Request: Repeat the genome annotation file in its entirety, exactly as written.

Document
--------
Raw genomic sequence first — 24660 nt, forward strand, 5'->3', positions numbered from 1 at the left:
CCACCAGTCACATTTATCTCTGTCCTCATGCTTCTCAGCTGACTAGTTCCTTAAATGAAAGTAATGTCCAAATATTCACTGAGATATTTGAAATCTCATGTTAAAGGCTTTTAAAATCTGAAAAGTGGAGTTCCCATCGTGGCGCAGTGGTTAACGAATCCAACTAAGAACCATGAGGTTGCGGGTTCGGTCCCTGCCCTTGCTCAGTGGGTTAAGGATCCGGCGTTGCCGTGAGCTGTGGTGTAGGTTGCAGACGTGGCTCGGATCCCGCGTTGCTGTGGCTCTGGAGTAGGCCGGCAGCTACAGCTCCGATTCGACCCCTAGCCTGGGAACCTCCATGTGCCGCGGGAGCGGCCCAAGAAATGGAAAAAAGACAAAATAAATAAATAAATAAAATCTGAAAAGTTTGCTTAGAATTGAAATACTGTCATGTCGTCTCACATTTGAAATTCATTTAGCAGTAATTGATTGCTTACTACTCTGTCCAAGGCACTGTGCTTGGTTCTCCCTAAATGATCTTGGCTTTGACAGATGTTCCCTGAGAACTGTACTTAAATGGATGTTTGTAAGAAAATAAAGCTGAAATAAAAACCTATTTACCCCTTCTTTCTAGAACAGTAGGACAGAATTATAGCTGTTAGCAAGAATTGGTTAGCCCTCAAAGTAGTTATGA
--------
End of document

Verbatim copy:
Raw genomic sequence first — 24660 nt, forward strand, 5'->3', positions numbered from 1 at the left:
CCACCAGTCACATTTATCTCTGTCCTCATGCTTCTCAGCTGACTAGTTCCTTAAATGAAAGTAATGTCCAAATATTCACTGAGATATTTGAAATCTCATGTTAAAGGCTTTTAAAATCTGAAAAGTGGAGTTCCCATCGTGGCGCAGTGGTTAACGAATCCAACTAAGAACCATGAGGTTGCGGGTTCGGTCCCTGCCCTTGCTCAGTGGGTTAAGGATCCGGCGTTGCCGTGAGCTGTGGTGTAGGTTGCAGACGTGGCTCGGATCCCGCGTTGCTGTGGCTCTGGAGTAGGCCGGCAGCTACAGCTCCGATTCGACCCCTAGCCTGGGAACCTCCATGTGCCGCGGGAGCGGCCCAAGAAATGGAAAAAAGACAAAATAAATAAATAAATAAAATCTGAAAAGTTTGCTTAGAATTGAAATACTGTCATGTCGTCTCACATTTGAAATTCATTTAGCAGTAATTGATTGCTTACTACTCTGTCCAAGGCACTGTGCTTGGTTCTCCCTAAATGATCTTGGCTTTGACAGATGTTCCCTGAGAACTGTACTTAAATGGATGTTTGTAAGAAAATAAAGCTGAAATAAAAACCTATTTACCCCTTCTTTCTAGAACAGTAGGACAGAATTATAGCTGTTAGCAAGAATTGGTTAGCCCTCAAAGTAGTTATGA